Nils Westerlund of Sweden, Sofia Braendstroem of Sweden, Alessandro Contini of Italy  and Emma Rose of Britain (R-L) of the HowDo start-up attend a production meeting at their office at the Wostel co-working space in Berlin March 18, 2013. Europe must urgently tackle youth unemployment, the French, German and Italian governments said May 28, 2013, urging action to rescue an entire generation who fear they will not find jobs. Some 7.5 million Europeans aged 15-24 are neither in employment nor in education or training, according to EU data. Youth unemployment in the EU stood at 23.6 percent in January, more than twice as high as the adult rate. Picture taken March 18, 2013. REUTERS/Thomas Peter
Image: REUTERS/Thomas Peter
Intergenerational inequality is rising in Western economies.
Written by Joe Myers,

Inequality is rising between generations in Western economies, according to an investigation by the Guardian newspaper.
Millennials. those born between 1980 and the mid-90s, are earning significantly less than the national average, the investigation found using data from the LIS (Luxembourg Income Study): Cross-National Data Center.
“The situation is tough for young people. They were hit hard by the Great Recession, and their labour market situation has improved only little since,” Angel Gurría, Secretary-General of the OECD, told the Guardian.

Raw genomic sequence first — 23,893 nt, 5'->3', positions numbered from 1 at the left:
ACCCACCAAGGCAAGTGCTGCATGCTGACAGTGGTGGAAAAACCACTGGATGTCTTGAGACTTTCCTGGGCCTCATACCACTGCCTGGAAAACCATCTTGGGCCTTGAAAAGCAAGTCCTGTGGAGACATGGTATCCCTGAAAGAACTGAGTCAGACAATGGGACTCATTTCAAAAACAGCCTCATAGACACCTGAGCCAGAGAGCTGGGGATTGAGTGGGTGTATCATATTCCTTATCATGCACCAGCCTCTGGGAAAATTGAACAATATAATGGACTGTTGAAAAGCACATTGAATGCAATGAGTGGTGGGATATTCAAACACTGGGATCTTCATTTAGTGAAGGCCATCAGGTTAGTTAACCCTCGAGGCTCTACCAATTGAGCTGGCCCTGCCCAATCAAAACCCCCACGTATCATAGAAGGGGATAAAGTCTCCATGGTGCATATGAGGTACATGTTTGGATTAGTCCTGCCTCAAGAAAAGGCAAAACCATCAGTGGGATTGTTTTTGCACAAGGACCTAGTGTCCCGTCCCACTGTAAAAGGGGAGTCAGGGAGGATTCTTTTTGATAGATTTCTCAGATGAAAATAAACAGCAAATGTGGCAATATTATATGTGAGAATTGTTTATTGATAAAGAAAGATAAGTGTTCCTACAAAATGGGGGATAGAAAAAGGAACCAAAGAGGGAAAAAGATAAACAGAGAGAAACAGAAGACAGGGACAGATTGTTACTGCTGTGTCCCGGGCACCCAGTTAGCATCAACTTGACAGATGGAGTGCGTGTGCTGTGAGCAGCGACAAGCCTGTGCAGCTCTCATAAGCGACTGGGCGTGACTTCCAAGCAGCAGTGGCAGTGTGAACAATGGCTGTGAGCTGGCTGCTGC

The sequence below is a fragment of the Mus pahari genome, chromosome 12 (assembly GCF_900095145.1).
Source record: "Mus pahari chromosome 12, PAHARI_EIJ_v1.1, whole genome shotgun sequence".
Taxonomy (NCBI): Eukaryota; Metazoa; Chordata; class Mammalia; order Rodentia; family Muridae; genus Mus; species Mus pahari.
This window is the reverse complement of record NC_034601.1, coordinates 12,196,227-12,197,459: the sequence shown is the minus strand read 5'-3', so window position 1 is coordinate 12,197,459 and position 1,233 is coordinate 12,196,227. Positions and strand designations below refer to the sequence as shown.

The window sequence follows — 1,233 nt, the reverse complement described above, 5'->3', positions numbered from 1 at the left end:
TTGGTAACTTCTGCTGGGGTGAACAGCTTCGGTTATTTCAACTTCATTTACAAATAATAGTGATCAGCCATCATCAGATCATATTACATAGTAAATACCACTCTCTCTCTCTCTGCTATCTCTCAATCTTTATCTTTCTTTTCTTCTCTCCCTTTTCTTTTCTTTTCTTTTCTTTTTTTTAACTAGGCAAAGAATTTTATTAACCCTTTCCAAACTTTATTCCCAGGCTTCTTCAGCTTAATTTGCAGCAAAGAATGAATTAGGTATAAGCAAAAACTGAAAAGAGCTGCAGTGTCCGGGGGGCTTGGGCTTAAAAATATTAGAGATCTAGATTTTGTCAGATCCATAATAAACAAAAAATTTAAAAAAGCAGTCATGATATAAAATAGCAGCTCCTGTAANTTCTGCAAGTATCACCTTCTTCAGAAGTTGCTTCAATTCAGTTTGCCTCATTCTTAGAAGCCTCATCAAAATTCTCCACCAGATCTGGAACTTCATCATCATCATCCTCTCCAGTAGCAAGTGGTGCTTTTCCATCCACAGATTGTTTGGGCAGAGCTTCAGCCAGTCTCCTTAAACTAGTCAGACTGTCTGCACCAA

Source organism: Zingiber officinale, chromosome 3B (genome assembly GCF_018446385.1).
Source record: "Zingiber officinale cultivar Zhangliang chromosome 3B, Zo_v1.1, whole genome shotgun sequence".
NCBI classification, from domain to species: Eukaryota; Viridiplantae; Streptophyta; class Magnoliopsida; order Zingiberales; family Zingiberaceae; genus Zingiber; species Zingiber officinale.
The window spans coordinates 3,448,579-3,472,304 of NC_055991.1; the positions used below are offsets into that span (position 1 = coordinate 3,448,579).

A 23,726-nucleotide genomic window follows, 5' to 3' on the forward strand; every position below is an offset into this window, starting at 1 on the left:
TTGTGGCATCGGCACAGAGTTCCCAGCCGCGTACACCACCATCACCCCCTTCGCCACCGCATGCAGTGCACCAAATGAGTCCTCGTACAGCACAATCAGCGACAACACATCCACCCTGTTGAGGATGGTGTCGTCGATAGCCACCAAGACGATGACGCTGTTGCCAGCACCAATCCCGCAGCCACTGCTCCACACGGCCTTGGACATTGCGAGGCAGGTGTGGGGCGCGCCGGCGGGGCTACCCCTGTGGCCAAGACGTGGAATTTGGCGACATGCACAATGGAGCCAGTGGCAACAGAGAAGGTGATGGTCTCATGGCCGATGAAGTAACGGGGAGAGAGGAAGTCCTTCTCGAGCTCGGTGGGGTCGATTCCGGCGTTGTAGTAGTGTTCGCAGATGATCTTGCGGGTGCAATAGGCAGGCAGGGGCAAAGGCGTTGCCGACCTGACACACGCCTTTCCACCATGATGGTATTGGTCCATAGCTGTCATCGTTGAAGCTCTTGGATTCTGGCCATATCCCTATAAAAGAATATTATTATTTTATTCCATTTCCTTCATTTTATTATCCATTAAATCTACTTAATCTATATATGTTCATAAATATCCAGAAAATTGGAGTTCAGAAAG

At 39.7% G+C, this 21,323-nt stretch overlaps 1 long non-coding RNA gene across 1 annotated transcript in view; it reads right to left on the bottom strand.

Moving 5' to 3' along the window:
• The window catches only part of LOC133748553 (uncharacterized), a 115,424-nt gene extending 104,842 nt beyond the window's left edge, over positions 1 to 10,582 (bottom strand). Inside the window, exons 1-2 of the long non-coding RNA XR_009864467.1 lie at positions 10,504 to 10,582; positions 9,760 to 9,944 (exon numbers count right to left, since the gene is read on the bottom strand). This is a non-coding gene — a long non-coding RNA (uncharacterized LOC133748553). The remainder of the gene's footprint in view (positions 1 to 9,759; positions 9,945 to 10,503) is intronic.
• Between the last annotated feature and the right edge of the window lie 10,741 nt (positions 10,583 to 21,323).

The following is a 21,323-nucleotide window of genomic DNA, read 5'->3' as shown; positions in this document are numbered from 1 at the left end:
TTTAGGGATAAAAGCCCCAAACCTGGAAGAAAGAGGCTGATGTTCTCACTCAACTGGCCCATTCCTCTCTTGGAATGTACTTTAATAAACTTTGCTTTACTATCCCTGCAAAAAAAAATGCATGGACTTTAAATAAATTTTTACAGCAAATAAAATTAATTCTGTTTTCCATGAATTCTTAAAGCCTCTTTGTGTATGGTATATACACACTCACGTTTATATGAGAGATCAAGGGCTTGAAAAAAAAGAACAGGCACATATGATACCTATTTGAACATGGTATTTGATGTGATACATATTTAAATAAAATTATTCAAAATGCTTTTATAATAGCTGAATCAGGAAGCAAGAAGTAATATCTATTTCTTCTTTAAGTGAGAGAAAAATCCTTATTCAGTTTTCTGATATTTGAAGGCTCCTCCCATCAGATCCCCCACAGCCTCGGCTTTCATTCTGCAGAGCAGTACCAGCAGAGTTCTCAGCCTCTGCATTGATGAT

Source: The Guardian
What does the data tell us?
The report highlights several key trends. Central among these is that prosperity has plummeted for young adults in the rich world.
This is largely a result of the real wage losses seen in Western countries, with the exception of Australia. For people in their early twenties, this equates to average disposable incomes some 20% lower than national averages.
Conversely, the disposable income available to pensioners has risen, most dramatically in the UK. In the US, under-30s are now less well off than retired people.
Why is this?
Rising house prices, unemployment and debt have all combined to hit millennials and their earnings.
The impact of these factors varies across countries. For example, in the UK and Australia, house prices are forcing young people out of the housing market. In the US, debt is holding millennials back – total student debt hit $1.2 trillion at the end of 2015.
The financial crisis in Europe has damaged job opportunities across the continent, with many young people forced to continue to live with their parents into their thirties. This will have a knock-on effect on birth rates and demographics.
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